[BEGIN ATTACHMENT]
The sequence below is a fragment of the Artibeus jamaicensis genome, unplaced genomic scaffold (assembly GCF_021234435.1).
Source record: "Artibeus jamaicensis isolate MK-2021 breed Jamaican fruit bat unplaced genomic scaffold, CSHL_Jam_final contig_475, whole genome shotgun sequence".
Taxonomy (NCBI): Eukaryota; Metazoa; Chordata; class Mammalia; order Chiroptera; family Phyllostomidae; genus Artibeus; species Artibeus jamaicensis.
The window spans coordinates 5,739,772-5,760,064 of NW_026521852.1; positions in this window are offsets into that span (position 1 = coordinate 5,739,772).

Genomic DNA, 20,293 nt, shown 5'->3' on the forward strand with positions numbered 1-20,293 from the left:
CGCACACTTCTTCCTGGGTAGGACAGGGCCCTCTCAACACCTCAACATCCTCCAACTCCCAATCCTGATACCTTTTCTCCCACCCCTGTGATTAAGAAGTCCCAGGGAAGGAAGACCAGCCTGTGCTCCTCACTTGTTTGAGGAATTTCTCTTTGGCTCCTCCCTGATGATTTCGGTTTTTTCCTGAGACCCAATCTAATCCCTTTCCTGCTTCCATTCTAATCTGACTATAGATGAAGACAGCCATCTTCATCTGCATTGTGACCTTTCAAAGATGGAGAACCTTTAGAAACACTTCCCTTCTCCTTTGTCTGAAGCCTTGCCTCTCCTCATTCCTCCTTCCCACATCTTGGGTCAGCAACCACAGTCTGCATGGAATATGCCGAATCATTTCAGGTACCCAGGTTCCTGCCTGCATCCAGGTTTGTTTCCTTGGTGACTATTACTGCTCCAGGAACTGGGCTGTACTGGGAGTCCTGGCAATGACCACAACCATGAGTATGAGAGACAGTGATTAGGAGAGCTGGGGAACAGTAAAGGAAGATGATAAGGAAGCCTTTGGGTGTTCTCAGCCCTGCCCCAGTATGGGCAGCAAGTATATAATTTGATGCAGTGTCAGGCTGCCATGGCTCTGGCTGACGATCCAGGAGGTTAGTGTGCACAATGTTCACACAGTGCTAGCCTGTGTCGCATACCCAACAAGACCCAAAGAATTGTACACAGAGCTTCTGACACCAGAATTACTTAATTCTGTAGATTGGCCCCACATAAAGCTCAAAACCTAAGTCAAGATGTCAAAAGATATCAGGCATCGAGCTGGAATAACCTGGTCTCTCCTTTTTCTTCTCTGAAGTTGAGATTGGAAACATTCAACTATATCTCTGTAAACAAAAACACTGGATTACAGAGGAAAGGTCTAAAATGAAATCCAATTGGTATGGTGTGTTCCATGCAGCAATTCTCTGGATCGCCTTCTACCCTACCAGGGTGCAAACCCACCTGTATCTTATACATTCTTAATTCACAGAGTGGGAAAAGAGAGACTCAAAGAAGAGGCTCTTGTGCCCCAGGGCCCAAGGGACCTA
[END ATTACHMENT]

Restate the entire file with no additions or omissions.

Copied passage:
The sequence below is a fragment of the Artibeus jamaicensis genome, unplaced genomic scaffold (assembly GCF_021234435.1).
Source record: "Artibeus jamaicensis isolate MK-2021 breed Jamaican fruit bat unplaced genomic scaffold, CSHL_Jam_final contig_475, whole genome shotgun sequence".
Taxonomy (NCBI): Eukaryota; Metazoa; Chordata; class Mammalia; order Chiroptera; family Phyllostomidae; genus Artibeus; species Artibeus jamaicensis.
The window spans coordinates 5,739,772-5,760,064 of NW_026521852.1; positions in this window are offsets into that span (position 1 = coordinate 5,739,772).

Genomic DNA, 20,293 nt, shown 5'->3' on the forward strand with positions numbered 1-20,293 from the left:
CGCACACTTCTTCCTGGGTAGGACAGGGCCCTCTCAACACCTCAACATCCTCCAACTCCCAATCCTGATACCTTTTCTCCCACCCCTGTGATTAAGAAGTCCCAGGGAAGGAAGACCAGCCTGTGCTCCTCACTTGTTTGAGGAATTTCTCTTTGGCTCCTCCCTGATGATTTCGGTTTTTTCCTGAGACCCAATCTAATCCCTTTCCTGCTTCCATTCTAATCTGACTATAGATGAAGACAGCCATCTTCATCTGCATTGTGACCTTTCAAAGATGGAGAACCTTTAGAAACACTTCCCTTCTCCTTTGTCTGAAGCCTTGCCTCTCCTCATTCCTCCTTCCCACATCTTGGGTCAGCAACCACAGTCTGCATGGAATATGCCGAATCATTTCAGGTACCCAGGTTCCTGCCTGCATCCAGGTTTGTTTCCTTGGTGACTATTACTGCTCCAGGAACTGGGCTGTACTGGGAGTCCTGGCAATGACCACAACCATGAGTATGAGAGACAGTGATTAGGAGAGCTGGGGAACAGTAAAGGAAGATGATAAGGAAGCCTTTGGGTGTTCTCAGCCCTGCCCCAGTATGGGCAGCAAGTATATAATTTGATGCAGTGTCAGGCTGCCATGGCTCTGGCTGACGATCCAGGAGGTTAGTGTGCACAATGTTCACACAGTGCTAGCCTGTGTCGCATACCCAACAAGACCCAAAGAATTGTACACAGAGCTTCTGACACCAGAATTACTTAATTCTGTAGATTGGCCCCACATAAAGCTCAAAACCTAAGTCAAGATGTCAAAAGATATCAGGCATCGAGCTGGAATAACCTGGTCTCTCCTTTTTCTTCTCTGAAGTTGAGATTGGAAACATTCAACTATATCTCTGTAAACAAAAACACTGGATTACAGAGGAAAGGTCTAAAATGAAATCCAATTGGTATGGTGTGTTCCATGCAGCAATTCTCTGGATCGCCTTCTACCCTACCAGGGTGCAAACCCACCTGTATCTTATACATTCTTAATTCACAGAGTGGGAAAAGAGAGACTCAAAGAAGAGGCTCTTGTGCCCCAGGGCCCAAGGGACCTA